Buckhead leaders push for citywide ban on water boys

Leaders in Buckhead are pushing for a new citywide ban on water boys.

Members of the Buckhead City Committee will hold a news conference Thursday morning aimed at "breaking the cycle of violent crime" fueled by teens who sell bottled water at busy Atlanta intersections.

The news conference comes after a myriad of ugly incidents involving a segment of the group. In the last year, there have been multiple crimes committed in connection to the water sales and children have been stuck while running in and out of traffic.

One person involved in the news conference will be Tomeka Pless, whose 18-year-old son was shot and killed in June of 2020 in Midtown while selling water.


Pless' son, Jalanni, sold water for about 2 years. According to officials, Jalanni Pless was killed after an altercation with another teenager who thought Jalanni was moving in on his territory.

"It's rough. It's been rough, real rough," Tomeka Pless told FOX 5. "I don't want what happened to Jalanni to happen to anybody else."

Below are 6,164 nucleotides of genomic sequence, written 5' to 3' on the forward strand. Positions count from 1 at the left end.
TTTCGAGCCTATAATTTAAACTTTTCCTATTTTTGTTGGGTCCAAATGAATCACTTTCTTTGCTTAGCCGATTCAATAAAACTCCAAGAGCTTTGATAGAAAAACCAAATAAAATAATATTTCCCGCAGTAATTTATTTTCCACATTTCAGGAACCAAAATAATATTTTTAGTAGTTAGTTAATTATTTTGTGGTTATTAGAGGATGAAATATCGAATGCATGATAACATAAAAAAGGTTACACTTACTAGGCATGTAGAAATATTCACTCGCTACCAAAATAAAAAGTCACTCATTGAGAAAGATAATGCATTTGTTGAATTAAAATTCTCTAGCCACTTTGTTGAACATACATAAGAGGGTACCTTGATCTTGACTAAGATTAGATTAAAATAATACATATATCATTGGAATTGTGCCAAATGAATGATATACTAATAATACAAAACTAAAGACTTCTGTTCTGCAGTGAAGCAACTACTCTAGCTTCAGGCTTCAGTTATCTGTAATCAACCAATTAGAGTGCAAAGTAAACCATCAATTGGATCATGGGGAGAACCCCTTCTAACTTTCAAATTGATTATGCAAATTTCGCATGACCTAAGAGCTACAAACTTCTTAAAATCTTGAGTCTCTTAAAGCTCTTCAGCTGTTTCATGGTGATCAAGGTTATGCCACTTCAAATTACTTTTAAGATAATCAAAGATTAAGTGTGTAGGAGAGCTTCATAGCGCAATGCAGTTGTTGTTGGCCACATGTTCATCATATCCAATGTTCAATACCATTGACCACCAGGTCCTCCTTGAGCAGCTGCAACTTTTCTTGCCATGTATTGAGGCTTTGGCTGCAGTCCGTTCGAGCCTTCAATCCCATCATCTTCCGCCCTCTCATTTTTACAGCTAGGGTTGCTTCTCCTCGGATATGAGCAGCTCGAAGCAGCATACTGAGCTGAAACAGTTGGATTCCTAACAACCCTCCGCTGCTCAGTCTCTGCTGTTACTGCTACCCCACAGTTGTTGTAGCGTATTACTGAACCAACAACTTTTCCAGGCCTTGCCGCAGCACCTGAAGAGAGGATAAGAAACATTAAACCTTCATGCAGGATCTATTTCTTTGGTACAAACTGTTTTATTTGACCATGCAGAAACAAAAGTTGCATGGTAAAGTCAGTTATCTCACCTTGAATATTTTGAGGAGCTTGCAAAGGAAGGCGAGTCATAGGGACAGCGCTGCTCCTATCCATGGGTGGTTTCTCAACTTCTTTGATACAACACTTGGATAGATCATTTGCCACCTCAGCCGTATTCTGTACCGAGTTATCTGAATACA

The grieving mother started a petition calling of Mayor Keisha Lance Bottoms to ban the sale of water on street corners. The petition for the ban now has over 5,000 signatures.

"No parent should have to endure the pain of losing a child to this kind of preventable violence in Atlanta, Buckhead City or anywhere," said Buckhead City Committee’s CEO Bill White. "Once lawfully created, Buckhead City will ban water boys and prosecute those who break the rules. In the meantime, we’re proud to support Tomeka’s efforts and ask everyone who lives, works or visits inside Buckhead City’s borders to sign the petition. The unchecked violence, stealing and harassment must stop."

Bottoms has touted Atlanta's own program to try to get the water boys off the streets and working as entrepreneurs - focusing her efforts on the city's Hire Atlanta Youth Program that had about 1,100 job commitments for young people in May 2021.

"We felt they just needed structure," Bottoms said.

With help from the philanthropic community, teens can sign up for work, including mentoring opportunities at organizations like the Boys and Girls Clubs. The boys are given a stipend of $200 a month.

In addition to matching young people with employers, youth will also be directed to classes supervised by the school system.